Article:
– don’t send group emails complaining about deadlines. Don’t lump in those who did meet deadline. Everything needs to be one on one. Don’t aid and comfort those who missed deadlines by grouping with other offenders

– don’t just enforce the “real” deadlines


Your goal

– reserve praise she they actually hit their deadline and always notice when they don’t hit deadline. Be consistent

– make deadline meaningful. Make sure you will check and read that story right when it comes I

– make sure deadline attainable. Make sure it is useful to you so you can do your job and give feedback. Make sure it lets other staff members (page designers) time to do their job.

– give time to work with your staffer


Golden Rule of Management

– scold in private; praise in public

– all that matters is how your staffers want to be treated but don’t lower your standards



– be honest. Only praise what deserves to be praised.

– give them the level of critique they can handle (based on experience)

– avoid judgmental words. Give real reasons to change

– say “we” and not “you”

– couch your criticism with “I think…”


Leading by example

– your staff will only work as hard as you work

– if you slip up, everyone will notice

– stick with it


But wait?

– document your communication and if they can’t meet deadlines, you let them. System is 80 percent and people are 20 percent. If you do all of your system 80 percent consistently and correctly, it’s on them to do their 20 percent


Enforcing deadlines with friends? Use the system the same way


Lying staff members? Don’t put them position where they can lie. Ask specific questions and make sure they give specific answers.


Always have a backup plan. Don’t give them leverage to think you must have the story regardless of when they turn it in.


Summer MOSAIC 2014 – Journalism I Hot off the Press News Showcase and Awards


9 a.m. session

Coding scrach



10:30 a.m. session


BabysittingPublisher (2)




egg drop2















Summer MOSAIC 2014: Journalism I – Hot off the Press


– Write a detailed story about yourself. Think “Everybody Has A Story.” What makes you unique and special? What stories do you have to tell?

– Have a classmate take a picture of you for your story

– Visit your assigned MOSAIC session and report. Talk to various people and write a detailed story about the experience this week. What is the most exciting thing about the session? What have the kids learned? What dos the  teacher want the session to accomplish? Try to talk to at least 3 different people and get good insight.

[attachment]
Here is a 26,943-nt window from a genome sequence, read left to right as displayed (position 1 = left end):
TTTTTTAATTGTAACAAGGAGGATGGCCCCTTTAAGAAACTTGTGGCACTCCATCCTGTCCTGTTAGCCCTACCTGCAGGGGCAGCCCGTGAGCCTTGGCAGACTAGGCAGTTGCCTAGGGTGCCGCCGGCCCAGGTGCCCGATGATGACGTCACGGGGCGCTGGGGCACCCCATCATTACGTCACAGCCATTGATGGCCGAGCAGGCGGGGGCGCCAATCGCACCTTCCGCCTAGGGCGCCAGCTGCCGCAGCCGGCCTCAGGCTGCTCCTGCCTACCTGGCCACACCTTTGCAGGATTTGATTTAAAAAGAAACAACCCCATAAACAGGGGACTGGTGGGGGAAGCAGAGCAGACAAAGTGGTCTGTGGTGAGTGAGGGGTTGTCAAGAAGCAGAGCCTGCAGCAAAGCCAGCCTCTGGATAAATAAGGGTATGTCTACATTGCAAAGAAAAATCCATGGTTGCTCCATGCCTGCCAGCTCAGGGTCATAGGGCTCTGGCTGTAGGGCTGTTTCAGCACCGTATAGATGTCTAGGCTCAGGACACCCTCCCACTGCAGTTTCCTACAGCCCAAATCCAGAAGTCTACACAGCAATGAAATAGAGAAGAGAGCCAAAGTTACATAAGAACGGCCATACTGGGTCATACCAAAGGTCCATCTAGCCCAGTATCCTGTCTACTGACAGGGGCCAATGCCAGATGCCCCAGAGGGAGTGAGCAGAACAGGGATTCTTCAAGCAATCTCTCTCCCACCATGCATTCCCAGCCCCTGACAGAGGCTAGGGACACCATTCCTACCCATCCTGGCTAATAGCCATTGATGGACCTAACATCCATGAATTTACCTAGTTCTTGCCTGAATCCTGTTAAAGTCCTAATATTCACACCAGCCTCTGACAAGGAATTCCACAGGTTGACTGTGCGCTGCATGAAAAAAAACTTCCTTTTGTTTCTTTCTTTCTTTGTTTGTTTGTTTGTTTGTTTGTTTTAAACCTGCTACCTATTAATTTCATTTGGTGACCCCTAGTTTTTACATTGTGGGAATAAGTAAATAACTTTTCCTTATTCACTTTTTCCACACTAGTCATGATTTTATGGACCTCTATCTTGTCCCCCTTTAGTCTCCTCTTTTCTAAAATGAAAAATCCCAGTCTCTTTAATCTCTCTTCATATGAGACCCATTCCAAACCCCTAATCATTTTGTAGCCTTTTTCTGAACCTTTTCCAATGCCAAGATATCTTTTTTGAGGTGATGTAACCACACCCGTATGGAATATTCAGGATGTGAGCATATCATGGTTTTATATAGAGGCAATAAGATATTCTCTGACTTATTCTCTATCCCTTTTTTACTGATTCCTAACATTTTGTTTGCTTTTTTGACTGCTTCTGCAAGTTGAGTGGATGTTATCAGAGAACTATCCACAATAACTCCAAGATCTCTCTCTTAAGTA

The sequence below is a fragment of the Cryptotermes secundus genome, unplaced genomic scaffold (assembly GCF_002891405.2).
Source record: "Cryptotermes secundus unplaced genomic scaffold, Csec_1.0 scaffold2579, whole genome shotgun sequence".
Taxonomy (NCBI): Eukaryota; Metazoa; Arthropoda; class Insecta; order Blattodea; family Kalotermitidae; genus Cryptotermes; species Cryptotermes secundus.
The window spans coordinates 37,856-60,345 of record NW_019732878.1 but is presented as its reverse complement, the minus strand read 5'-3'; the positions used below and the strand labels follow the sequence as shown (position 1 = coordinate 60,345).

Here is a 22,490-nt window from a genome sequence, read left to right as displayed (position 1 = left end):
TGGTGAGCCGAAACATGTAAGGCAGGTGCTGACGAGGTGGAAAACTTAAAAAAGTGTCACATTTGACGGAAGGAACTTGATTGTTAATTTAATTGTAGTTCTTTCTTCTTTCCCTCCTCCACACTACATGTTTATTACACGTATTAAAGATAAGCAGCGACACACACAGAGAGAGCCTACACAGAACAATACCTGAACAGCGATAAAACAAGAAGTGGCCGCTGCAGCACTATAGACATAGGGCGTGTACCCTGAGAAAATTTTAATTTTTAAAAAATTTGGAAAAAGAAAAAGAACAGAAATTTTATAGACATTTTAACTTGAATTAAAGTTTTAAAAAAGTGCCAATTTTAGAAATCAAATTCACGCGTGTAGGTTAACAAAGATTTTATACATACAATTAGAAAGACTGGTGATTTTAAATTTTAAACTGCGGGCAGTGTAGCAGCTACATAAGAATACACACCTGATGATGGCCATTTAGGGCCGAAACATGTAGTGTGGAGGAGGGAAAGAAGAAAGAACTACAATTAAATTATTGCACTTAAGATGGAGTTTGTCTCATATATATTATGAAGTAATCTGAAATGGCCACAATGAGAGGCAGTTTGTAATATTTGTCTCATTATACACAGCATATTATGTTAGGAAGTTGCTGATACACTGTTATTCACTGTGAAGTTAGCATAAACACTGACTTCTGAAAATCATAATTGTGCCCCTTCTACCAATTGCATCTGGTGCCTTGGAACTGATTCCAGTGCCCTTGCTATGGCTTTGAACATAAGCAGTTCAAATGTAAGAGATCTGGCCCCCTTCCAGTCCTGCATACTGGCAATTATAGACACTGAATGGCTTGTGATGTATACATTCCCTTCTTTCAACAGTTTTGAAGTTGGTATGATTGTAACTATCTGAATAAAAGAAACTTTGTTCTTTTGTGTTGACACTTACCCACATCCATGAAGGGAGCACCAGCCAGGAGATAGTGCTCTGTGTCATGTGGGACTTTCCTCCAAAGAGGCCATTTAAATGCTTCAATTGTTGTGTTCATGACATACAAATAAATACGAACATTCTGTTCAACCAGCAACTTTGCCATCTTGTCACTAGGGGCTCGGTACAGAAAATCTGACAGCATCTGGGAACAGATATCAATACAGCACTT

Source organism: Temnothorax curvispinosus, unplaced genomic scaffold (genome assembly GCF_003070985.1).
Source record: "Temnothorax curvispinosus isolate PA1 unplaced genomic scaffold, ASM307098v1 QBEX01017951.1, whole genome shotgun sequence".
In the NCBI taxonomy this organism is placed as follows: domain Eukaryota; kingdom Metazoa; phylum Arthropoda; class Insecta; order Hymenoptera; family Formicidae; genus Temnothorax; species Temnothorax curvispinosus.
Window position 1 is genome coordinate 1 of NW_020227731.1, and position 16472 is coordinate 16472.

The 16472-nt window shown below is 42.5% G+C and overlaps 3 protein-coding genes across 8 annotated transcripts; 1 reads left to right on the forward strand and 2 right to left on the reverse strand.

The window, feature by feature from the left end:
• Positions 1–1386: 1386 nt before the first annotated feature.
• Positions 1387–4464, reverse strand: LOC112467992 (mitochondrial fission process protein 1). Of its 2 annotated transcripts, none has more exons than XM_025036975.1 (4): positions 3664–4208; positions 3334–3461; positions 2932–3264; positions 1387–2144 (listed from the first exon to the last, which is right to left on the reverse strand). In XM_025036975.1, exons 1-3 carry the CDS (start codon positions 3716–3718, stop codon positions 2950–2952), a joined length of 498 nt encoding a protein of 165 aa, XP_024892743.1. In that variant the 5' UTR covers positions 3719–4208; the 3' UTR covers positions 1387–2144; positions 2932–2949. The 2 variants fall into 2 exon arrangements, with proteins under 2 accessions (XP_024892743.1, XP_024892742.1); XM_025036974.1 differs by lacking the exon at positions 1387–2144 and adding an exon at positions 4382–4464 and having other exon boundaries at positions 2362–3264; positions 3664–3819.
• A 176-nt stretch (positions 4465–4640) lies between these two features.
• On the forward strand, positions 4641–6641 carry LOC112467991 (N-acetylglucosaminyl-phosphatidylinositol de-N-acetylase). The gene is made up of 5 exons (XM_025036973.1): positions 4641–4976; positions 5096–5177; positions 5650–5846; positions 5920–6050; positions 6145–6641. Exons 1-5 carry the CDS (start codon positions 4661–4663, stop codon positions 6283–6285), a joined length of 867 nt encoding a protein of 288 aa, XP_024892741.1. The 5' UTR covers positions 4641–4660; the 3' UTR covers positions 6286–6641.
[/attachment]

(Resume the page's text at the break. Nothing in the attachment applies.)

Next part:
– Spend time observing the session so that you can record your observations into your story. Include as many details as possible so that your reader can close their eyes an experience this week at MOSAIC.

– Take several candid, action photos of your assigned session. Tell a story through photos of the class for the week.

– Write a short (paragraph) about the person you interviewed in class on Monday. Tell us about your partner and include their picture.

– Design your own newspaper page(s). You can use Microsoft Word, PowerPoint, Publisher, Smore – any page design source you like. Come up with a name for your newspaper and design your page with your story, your MOSAIC session story and the short story about your partner on Monday. Include as many photos as you like with all of your stories so that your page is visually appealing. It’s your paper so be creative and make it look like you want it to look. Add colors and graphics if you like. Have fun with your design.

– On Friday, we’ll share our newspapers with the class and celebrate a great week!

Summer MOSAIC 2014: Journalism I – Hot off the Press

  • June : 4th-6th grade (9-10:30 a.m.), 6th-8th grade (10:30 a.m. – 12 p.m.)
  • BREAKING NEWS: You are to report to the newsroom this week where you will meet your fellow reporters to tell the top stories of the week and produce the next edition of the CGA Mosaic Times. Reporters will write, take photographs and design the pages of this newspaper.
  • Note: Students are encouraged to bring items such as laptops, cameras, tablets or smartphones if they have access to them. However, it is not required that students have any of these items for the workshop.

Monday: “Everybody Has A Story” – what it means to be a journalist and a story teller. Looks at great examples of Coppell stories by exploring The Sidekick newspaper from Coppell High School. And tell your story.

Tuesday: “Being a backpack journalist” – today’s journalists can write, photography, video, design, they can do it all. Find your story and prepare to report it.

Wednesday: “You’re hired” – Welcome to the CGA Mosaic Times. Prepare to interview and write your story. Don’t forget your photographs.

Thursday: “A Day in D115″ – the newsroom comes alive as we report, write and edit our stories and begin designing our pages. Remember, it’s a race to get it right, not a race to be first.